8) Once everyone has said what they needed to say, cross talk occurs for the time agreed upon by the room. Cross talk is more like a traditional meeting, in which the facilitator calls on people as they raise hands. However, the goal is not debate, but to work toward everyone having clarity about each other's contributions.
   
9) If the meeting has broken into smaller groups, these groups come together once all agenda items have been addressed and report back. Common agreements are now listed and plans made to carry them out. The facilitator helps guide the discussion to breaking the plans down into assignments, and asks for volunteers to take on the assignments.
   
10) The meeting closes with another cultural offering, most often with everyone standing, holding hands and singing together.
   
(Note: The NOSC conducts its meetings using this model. The terms "people's circle" and "story circle" are used interchangeably. See Appendix 2, the People's Circle document, to get a more detailed description of the method.)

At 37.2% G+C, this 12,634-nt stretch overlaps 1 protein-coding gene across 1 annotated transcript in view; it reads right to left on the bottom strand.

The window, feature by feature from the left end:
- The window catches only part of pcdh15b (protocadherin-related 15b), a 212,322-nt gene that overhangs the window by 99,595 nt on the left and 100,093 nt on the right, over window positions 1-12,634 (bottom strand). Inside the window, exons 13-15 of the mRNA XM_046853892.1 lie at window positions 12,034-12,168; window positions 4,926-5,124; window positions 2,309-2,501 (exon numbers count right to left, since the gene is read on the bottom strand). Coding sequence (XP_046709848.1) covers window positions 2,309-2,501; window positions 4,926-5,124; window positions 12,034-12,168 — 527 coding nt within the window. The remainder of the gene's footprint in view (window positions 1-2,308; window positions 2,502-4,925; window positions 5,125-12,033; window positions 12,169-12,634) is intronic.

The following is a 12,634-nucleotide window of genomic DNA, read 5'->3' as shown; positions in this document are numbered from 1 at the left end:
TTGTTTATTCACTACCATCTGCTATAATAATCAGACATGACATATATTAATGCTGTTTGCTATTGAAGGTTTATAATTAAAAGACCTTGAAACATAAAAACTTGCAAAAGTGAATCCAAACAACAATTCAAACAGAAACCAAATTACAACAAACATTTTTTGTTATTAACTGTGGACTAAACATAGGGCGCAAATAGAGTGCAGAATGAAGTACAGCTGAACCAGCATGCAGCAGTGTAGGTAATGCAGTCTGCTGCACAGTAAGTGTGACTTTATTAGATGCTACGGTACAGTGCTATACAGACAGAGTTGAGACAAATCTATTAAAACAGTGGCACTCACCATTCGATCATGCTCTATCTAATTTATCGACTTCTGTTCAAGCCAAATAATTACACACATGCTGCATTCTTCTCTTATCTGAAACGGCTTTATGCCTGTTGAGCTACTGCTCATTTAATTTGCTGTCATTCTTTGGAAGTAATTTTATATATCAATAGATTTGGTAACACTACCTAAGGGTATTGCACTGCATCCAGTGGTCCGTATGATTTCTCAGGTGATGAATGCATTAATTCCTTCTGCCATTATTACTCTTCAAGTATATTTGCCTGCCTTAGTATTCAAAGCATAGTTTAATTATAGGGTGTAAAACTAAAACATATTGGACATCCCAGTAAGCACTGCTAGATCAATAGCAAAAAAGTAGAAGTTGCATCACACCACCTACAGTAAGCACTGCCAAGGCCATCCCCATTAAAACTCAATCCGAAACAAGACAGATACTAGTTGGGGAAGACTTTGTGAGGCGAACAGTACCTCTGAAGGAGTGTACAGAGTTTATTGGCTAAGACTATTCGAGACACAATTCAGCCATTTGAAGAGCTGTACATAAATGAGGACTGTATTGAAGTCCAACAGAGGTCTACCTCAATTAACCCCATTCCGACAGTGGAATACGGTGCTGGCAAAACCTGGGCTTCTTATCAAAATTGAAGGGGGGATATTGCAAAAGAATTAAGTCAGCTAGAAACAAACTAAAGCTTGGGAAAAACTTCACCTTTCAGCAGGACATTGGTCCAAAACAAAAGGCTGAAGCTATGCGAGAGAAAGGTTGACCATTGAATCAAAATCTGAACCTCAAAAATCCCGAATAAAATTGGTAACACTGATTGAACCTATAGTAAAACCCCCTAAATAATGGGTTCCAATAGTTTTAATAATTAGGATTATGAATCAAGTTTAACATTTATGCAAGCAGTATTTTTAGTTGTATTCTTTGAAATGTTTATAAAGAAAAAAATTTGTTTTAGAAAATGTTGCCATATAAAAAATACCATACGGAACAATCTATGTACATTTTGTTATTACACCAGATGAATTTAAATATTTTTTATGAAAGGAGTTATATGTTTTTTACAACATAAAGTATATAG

We are sharing this process not because we feel it is perfect or the "only way." The main thing is to develop meetings in a way that honors the principles of equal voice, harvesting the agreements and moving on them, and of making decisions by consensus rather than by vote. We are not trying to engage in debate and create winners and losers. We are trying to move forward on those things people have consensus on at the moment. By the same token, we are not trying to ignore or paper over differences and disagreements, merely to continue talking about them until there is agreement to accept or reject a particular idea by the group as a whole. Whatever meeting methods and styles achieve these purposes would be fine.

In line with these principles, the NOSC decided to form a leadership committee. Previous to this, the entire group had been meeting weekly and found it too frequent a schedule. However, they felt they needed someone meeting weekly to keep the work going, to be a link between what happened in the meetings and the people doing the work. They decided not to have traditional elected officers, but rather volunteers for a leadership or organizing team, and the door always stays open to anyone who wants to be in that group and do that work. Meetings of the leadership team are conducted in the same style, and it became a consistent working group of pretty much the same people each week. This meeting has also been used for skills/technology transfer, including facilitation training, bookkeeping, managing volunteers, organizing staff, etc.

Step 3: The Work